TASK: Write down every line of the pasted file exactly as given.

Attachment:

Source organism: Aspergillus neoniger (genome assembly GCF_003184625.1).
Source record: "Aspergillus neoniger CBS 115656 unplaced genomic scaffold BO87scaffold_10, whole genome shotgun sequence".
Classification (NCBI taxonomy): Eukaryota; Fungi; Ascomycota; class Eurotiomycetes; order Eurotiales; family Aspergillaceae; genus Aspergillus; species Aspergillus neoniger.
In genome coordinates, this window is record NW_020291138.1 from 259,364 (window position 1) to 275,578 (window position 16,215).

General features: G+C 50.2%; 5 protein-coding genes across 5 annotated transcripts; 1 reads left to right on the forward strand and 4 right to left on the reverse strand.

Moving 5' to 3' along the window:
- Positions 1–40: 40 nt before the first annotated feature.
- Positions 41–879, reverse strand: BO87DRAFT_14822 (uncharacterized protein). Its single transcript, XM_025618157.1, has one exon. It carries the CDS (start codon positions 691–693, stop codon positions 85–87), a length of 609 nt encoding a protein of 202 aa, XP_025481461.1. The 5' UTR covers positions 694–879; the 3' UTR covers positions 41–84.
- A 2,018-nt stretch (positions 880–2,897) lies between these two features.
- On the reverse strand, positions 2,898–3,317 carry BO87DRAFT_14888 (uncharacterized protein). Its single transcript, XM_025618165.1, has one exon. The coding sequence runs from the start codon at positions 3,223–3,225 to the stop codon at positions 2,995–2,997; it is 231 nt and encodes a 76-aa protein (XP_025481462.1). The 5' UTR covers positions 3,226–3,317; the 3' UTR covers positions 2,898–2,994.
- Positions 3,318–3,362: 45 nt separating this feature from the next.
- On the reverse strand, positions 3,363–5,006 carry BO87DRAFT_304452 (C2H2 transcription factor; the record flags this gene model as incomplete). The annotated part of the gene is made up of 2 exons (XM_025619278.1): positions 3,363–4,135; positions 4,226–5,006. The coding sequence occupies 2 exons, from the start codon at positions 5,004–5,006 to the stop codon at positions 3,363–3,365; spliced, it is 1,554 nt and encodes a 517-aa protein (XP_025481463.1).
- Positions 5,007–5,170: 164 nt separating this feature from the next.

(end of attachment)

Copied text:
Source organism: Aspergillus neoniger (genome assembly GCF_003184625.1).
Source record: "Aspergillus neoniger CBS 115656 unplaced genomic scaffold BO87scaffold_10, whole genome shotgun sequence".
Classification (NCBI taxonomy): Eukaryota; Fungi; Ascomycota; class Eurotiomycetes; order Eurotiales; family Aspergillaceae; genus Aspergillus; species Aspergillus neoniger.
In genome coordinates, this window is record NW_020291138.1 from 259,364 (window position 1) to 275,578 (window position 16,215).

General features: G+C 50.2%; 5 protein-coding genes across 5 annotated transcripts; 1 reads left to right on the forward strand and 4 right to left on the reverse strand.

Moving 5' to 3' along the window:
- Positions 1–40: 40 nt before the first annotated feature.
- Positions 41–879, reverse strand: BO87DRAFT_14822 (uncharacterized protein). Its single transcript, XM_025618157.1, has one exon. It carries the CDS (start codon positions 691–693, stop codon positions 85–87), a length of 609 nt encoding a protein of 202 aa, XP_025481461.1. The 5' UTR covers positions 694–879; the 3' UTR covers positions 41–84.
- A 2,018-nt stretch (positions 880–2,897) lies between these two features.
- On the reverse strand, positions 2,898–3,317 carry BO87DRAFT_14888 (uncharacterized protein). Its single transcript, XM_025618165.1, has one exon. The coding sequence runs from the start codon at positions 3,223–3,225 to the stop codon at positions 2,995–2,997; it is 231 nt and encodes a 76-aa protein (XP_025481462.1). The 5' UTR covers positions 3,226–3,317; the 3' UTR covers positions 2,898–2,994.
- Positions 3,318–3,362: 45 nt separating this feature from the next.
- On the reverse strand, positions 3,363–5,006 carry BO87DRAFT_304452 (C2H2 transcription factor; the record flags this gene model as incomplete). The annotated part of the gene is made up of 2 exons (XM_025619278.1): positions 3,363–4,135; positions 4,226–5,006. The coding sequence occupies 2 exons, from the start codon at positions 5,004–5,006 to the stop codon at positions 3,363–3,365; spliced, it is 1,554 nt and encodes a 517-aa protein (XP_025481463.1).
- Positions 5,007–5,170: 164 nt separating this feature from the next.